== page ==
15. Jump up^ Cornelii Taciti Annalium, Libri V, VI, XI, XII: With Introduction and Notes by Henry Furneaux, H. Pitman 2010 ISBN 1-108-01239-6 page iv
  16. Jump up to:a b Newton, Francis, The Scriptorium and Library at Monte Cassino, 1058–1105ISBN 0-521-58395-0 Cambridge University Press, 1999. "The Date of the Medicean Tacitus (Flor. Laur. 68.2)", p. 96-97. [1]
  17. Jump up^ Georg Andresen in Wochenschrift fur klassische Philologie 19, 1902, col. 780f
  18. Jump up^ J. Boman, Inpulsore Cherestro? Suetonius’ Divus Claudius 25.4 in Sources and Manuscripts, Liber Annuus 61 (2011), ISSN 0081-8933, Studium Biblicum Franciscanum, Jerusalem 2012, p. 355, n. 2.
  19. Jump up to:a b Van Voorst, Robert E (2000). Jesus Outside the New Testament: An Introduction to the Ancient Evidence Eerdmans Publishing ISBN 0-8028-4368-9 pages 44-48
  20. Jump up to:a b c d e International Standard Bible Encyclopedia: A-D by Geoffrey W. Bromiley 1995ISBN 0-8028-3781-6 page 657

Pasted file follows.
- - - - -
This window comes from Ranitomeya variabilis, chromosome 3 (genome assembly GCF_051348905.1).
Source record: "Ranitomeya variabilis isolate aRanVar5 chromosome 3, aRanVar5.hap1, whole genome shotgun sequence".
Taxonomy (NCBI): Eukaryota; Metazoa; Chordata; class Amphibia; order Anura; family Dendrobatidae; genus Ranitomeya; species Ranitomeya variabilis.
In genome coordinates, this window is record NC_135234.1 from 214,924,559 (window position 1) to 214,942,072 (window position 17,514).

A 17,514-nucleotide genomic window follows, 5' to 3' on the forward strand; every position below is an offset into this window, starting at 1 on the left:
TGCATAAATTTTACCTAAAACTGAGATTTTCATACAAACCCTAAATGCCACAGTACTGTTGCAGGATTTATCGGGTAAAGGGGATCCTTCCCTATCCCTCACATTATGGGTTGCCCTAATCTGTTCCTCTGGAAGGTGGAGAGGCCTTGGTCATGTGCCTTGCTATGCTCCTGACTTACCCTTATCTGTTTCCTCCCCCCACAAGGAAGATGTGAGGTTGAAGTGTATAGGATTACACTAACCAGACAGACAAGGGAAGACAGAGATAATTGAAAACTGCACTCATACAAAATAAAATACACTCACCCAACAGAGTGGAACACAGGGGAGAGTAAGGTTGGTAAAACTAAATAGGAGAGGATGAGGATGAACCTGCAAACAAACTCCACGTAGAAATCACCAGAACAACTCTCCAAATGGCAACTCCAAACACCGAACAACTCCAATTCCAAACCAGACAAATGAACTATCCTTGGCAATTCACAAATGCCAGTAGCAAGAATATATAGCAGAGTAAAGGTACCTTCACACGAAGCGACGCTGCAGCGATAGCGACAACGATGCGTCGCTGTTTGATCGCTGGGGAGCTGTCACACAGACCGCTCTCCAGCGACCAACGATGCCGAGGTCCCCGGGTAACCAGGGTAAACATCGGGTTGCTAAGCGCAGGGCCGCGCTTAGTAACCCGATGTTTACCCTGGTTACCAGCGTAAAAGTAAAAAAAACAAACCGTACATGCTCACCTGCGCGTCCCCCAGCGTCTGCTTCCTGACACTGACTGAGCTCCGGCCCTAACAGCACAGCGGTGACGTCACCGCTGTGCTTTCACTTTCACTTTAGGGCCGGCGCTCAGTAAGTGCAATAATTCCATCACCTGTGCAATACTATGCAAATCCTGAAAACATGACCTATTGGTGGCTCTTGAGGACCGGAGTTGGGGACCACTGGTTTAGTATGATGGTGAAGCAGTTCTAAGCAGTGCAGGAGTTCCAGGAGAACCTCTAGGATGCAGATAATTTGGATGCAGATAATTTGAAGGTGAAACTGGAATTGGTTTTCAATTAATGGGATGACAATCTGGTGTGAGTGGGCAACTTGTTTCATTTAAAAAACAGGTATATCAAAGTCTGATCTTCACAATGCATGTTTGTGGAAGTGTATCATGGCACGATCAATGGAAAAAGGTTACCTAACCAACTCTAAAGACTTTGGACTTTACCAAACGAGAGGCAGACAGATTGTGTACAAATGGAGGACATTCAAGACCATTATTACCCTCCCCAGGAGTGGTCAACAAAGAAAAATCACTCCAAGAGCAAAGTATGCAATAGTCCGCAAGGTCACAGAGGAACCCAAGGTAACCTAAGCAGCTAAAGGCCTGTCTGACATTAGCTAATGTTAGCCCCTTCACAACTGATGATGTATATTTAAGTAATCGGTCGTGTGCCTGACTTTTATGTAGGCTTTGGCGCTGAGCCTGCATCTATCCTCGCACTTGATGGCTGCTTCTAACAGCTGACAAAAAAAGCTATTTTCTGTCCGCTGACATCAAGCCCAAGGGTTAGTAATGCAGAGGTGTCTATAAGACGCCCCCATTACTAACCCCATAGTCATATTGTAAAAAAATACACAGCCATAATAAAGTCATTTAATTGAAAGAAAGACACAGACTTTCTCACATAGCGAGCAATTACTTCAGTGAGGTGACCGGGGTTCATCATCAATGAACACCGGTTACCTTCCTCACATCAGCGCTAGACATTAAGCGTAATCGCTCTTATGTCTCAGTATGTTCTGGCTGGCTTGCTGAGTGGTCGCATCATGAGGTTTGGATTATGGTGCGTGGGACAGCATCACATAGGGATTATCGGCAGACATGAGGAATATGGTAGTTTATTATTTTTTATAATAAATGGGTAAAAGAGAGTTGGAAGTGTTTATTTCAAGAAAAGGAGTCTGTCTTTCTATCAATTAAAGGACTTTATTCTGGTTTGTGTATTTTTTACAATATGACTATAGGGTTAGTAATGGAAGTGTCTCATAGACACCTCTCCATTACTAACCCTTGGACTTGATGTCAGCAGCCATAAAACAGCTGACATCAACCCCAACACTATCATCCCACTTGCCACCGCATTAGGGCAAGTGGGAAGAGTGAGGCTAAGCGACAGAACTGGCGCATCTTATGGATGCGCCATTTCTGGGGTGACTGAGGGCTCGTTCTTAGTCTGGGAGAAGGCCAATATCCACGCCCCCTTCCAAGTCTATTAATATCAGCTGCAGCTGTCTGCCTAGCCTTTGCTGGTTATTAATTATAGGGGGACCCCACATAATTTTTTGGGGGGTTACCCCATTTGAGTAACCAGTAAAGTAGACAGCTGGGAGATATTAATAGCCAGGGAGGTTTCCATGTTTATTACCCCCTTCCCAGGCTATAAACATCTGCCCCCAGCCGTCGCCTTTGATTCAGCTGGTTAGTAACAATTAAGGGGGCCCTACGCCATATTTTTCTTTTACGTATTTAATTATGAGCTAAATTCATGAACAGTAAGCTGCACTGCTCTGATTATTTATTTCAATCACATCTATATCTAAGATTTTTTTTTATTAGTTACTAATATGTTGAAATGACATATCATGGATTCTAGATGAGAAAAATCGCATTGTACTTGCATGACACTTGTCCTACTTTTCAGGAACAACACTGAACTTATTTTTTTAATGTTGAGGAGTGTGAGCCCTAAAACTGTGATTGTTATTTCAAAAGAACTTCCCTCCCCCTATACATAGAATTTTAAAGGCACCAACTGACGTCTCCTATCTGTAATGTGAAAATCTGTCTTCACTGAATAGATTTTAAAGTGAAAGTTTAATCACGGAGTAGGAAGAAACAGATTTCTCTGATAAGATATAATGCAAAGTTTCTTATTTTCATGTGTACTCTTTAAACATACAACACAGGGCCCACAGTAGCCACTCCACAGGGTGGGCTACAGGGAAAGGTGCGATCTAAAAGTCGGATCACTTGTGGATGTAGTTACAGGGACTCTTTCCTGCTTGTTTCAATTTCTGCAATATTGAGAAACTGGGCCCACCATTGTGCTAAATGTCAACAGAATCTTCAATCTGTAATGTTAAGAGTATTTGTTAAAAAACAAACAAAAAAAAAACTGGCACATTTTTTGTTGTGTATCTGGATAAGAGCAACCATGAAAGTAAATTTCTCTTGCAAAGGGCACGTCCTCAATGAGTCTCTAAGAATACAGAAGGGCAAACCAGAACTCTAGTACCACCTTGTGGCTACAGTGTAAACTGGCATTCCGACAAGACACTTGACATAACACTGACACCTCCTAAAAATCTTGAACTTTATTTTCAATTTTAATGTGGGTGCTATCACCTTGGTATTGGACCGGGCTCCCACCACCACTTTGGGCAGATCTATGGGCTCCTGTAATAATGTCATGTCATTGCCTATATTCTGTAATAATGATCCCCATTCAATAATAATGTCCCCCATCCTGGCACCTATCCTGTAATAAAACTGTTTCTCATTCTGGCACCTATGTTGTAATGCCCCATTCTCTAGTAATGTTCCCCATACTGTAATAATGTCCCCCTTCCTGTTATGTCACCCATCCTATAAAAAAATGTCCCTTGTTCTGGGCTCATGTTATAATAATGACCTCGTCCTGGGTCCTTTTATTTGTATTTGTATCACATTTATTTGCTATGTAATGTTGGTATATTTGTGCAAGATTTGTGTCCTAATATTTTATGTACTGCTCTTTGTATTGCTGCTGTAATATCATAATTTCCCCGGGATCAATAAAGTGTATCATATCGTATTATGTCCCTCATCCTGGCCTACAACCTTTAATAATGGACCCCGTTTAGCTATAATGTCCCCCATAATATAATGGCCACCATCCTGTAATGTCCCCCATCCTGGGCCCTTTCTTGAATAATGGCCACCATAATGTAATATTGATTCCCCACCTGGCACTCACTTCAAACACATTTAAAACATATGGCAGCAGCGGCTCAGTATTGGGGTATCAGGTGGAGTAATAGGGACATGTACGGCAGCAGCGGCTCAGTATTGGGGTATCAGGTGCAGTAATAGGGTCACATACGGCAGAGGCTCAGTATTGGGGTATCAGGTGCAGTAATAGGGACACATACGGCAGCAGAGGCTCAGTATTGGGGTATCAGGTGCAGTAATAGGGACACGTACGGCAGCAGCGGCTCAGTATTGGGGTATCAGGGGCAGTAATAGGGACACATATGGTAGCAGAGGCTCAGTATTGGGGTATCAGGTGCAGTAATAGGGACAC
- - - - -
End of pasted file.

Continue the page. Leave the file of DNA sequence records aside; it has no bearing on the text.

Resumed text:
21. Jump up^ Christians at Rome in the First Two Centuries by Peter Lampe 2006 ISBN 0-8264-8102-7 page 12
  22. Jump up to:a b c Van Voorst, Robert E (2000). Jesus Outside the New Testament: An Introduction to the Ancient Evidence Eerdmans Publishing ISBN 0-8028-4368-9 pages 33-35
  23. Jump up^ Robert Renehan, "Christus or Chrestus in Tacitus?", La Parola del Passato 122 (1968), pp. 368-370
  24. Jump up^ Transactions and proceedings of the American Philological Association, Volume 29, JSTOR (Organization), 2007. p vii
  25. Jump up to:a b c The Jesus legend: a case for the historical reliability of the synoptic gospels by Paul R. Eddy, et al 2007 ISBN 0-8010-3114-1 pages 181-183
  26. Jump up^ Tacitus, Annals 12.60: Claudius said that the judgments of his procurators had the same efficacy as those judgments he made.
  27. Jump up^ P. A. Brunt, Roman imperial themes, Oxford University Press, 1990, ISBN 0-19-814476-8ISBN 978-0-19-814476-2. p.167.